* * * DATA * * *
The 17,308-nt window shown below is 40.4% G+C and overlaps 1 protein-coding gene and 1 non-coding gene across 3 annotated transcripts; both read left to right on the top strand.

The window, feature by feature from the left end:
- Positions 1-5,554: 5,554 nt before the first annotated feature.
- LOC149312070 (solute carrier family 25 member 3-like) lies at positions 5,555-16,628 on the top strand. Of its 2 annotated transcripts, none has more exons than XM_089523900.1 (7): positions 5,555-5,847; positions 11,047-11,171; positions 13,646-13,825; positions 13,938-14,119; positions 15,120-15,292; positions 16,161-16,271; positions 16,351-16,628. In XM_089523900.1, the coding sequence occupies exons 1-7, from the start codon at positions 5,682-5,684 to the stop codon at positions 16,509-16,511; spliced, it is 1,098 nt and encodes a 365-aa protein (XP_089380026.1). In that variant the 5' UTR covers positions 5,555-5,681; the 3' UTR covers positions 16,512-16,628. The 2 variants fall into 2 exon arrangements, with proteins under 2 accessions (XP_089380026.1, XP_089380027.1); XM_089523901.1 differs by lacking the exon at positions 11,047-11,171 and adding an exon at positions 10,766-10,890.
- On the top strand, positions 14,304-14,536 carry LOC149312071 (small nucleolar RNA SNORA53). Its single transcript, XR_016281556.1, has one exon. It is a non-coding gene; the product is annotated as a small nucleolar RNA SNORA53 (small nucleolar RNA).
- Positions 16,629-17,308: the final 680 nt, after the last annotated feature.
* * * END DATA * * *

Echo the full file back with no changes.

The 17,308-nt window shown below is 40.4% G+C and overlaps 1 protein-coding gene and 1 non-coding gene across 3 annotated transcripts; both read left to right on the top strand.

The window, feature by feature from the left end:
- Positions 1-5,554: 5,554 nt before the first annotated feature.
- LOC149312070 (solute carrier family 25 member 3-like) lies at positions 5,555-16,628 on the top strand. Of its 2 annotated transcripts, none has more exons than XM_089523900.1 (7): positions 5,555-5,847; positions 11,047-11,171; positions 13,646-13,825; positions 13,938-14,119; positions 15,120-15,292; positions 16,161-16,271; positions 16,351-16,628. In XM_089523900.1, the coding sequence occupies exons 1-7, from the start codon at positions 5,682-5,684 to the stop codon at positions 16,509-16,511; spliced, it is 1,098 nt and encodes a 365-aa protein (XP_089380026.1). In that variant the 5' UTR covers positions 5,555-5,681; the 3' UTR covers positions 16,512-16,628. The 2 variants fall into 2 exon arrangements, with proteins under 2 accessions (XP_089380026.1, XP_089380027.1); XM_089523901.1 differs by lacking the exon at positions 11,047-11,171 and adding an exon at positions 10,766-10,890.
- On the top strand, positions 14,304-14,536 carry LOC149312071 (small nucleolar RNA SNORA53). Its single transcript, XR_016281556.1, has one exon. It is a non-coding gene; the product is annotated as a small nucleolar RNA SNORA53 (small nucleolar RNA).
- Positions 16,629-17,308: the final 680 nt, after the last annotated feature.